Makdisi can make that point in print, but Palestinian guests have become exceedingly rare on the weekday fare Americans receive on CNN as well as other US-based networks.

American audiences get a very skewed impression of what Palestinians have faced for decades. It’s as bad, and quite possibly worse, than it’s ever been.

Bash’s summation Wednesday ignored that the biggest outburst of on-campus violence came just hours earlier against student protesters at UCLA by older anti-Palestinian vigilantes as campus security and police looked on for hours.

In fact, the student encampments supporting Palestinian rights on campuses across the country have been widely peaceful – until attacked by pro-Israel thugs, or heavily armed police.

UCLA graduate student Benjamin Kersten, a member of UCLA’s Jewish Voice for Peace chapter, spoke to CNN’s Alex Marquardt and Brianna Keilar a short time after Bash’s program.

He said that “what can only be described as a Zionist militia descended upon the encampment throwing fireworks and other projectiles, using bear spray canisters.”

Perhaps there is some disagreement internally at CNN among its anchors about the need to present a modicum of news over spin. That said, Keilar pursued more vigorous questioning of Kersten than is seen of guests defending Israeli war crimes against Palestinians.

Palestinian, Jewish and other students working together as equals against Israeli apartheid and genocide is not a story line – including at Bash’s alma mater – of interest to her. She is intent on suggesting this is 1930s Germany. This, even as police representatives of the state from the US to Germany target anti-genocide students and professors, as well as participating Jewish professors and students, a fact noted online by CNN.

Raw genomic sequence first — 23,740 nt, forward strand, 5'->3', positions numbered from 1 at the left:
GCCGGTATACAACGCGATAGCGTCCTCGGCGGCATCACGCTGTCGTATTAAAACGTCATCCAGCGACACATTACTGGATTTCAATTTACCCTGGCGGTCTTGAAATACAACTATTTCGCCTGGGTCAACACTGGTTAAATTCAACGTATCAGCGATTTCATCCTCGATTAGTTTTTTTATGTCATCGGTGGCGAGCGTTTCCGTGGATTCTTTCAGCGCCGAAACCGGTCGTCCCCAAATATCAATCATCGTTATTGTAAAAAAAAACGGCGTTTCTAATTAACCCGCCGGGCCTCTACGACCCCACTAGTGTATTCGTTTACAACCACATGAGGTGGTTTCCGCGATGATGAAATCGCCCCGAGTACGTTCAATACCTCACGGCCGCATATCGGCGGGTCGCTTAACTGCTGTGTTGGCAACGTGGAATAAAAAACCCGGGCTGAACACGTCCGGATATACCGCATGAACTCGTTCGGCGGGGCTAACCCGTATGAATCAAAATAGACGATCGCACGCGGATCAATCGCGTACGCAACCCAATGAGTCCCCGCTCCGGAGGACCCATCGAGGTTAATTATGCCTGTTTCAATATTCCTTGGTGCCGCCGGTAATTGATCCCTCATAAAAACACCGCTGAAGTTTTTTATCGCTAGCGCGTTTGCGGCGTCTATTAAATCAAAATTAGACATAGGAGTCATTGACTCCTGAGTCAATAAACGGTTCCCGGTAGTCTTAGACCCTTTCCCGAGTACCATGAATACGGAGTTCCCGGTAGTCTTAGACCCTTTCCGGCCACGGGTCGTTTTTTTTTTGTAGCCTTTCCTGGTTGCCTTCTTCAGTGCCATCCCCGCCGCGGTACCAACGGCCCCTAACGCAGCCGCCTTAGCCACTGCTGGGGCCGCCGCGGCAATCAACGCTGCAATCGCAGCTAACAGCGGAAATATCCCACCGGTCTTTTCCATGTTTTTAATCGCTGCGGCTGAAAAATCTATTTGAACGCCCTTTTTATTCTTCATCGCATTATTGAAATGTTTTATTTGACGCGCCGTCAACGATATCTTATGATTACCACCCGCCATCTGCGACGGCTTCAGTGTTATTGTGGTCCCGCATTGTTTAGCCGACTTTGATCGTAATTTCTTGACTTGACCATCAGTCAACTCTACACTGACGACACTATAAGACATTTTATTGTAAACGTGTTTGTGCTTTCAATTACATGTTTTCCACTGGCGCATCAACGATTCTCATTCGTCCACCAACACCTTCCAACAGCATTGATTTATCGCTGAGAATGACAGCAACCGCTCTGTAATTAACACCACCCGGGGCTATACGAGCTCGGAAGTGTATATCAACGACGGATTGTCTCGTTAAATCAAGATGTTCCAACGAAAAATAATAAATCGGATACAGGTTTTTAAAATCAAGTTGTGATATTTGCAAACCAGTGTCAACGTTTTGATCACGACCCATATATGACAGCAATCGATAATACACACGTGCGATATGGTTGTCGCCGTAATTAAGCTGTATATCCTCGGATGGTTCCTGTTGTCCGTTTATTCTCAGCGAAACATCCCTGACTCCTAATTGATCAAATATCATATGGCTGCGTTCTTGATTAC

At the University of Mississippi a revolting racist attack on a Black student demonstrating in support of Palestinian rights occurred without initial concern from CNN. The imagery mirrored that of white students decades ago harassing Black students, only this time they waved American rather than Confederate flags. Other appalling and even violent incidents have simply been brushed aside.
CNN did belatedly report Sunday afternoon on the racism at the University of Mississippi, nearly 24 hours after an inquiry on the subject by The Electronic Intifada to four journalists there, three of whom – Fredricka Whitfield, Rafael Romo and Jessica Dean – took up the matter.

Earlier questions from The Electronic Intifada to CNN on 29 April about the lack of coverage of a pro-Israel provocateur saying “kill the Jews” being used as the pretext for mass arrests at Northeastern University, and a pro-Israel promoter of sexual violence at UCLA asserting she hoped a student or students would be raped went unanswered.

Also on 29 April, CNN’s Anderson Cooper interviewed Lawrence Summers, former president of Harvard University where he was outspoken in his anti-Palestinian views, and Anti-Defamation League CEO Jonathan Greenblatt. Summers talked up arrests and “order.”

Greenblatt – sounding like a southern segregationist politician and most unlike a supposed civil rights leader – encouraged “law and order,” striking words in the context of student demonstrators demanding an end to Israel’s genocide and regime of apartheid against Palestinians.

“Law and order” was often the pretext for brutal state violence against civil rights protesters challenging both the American and South African systems of apartheid. Greenblatt says he doesn’t want “excessive force”; apparently “force” will suffice.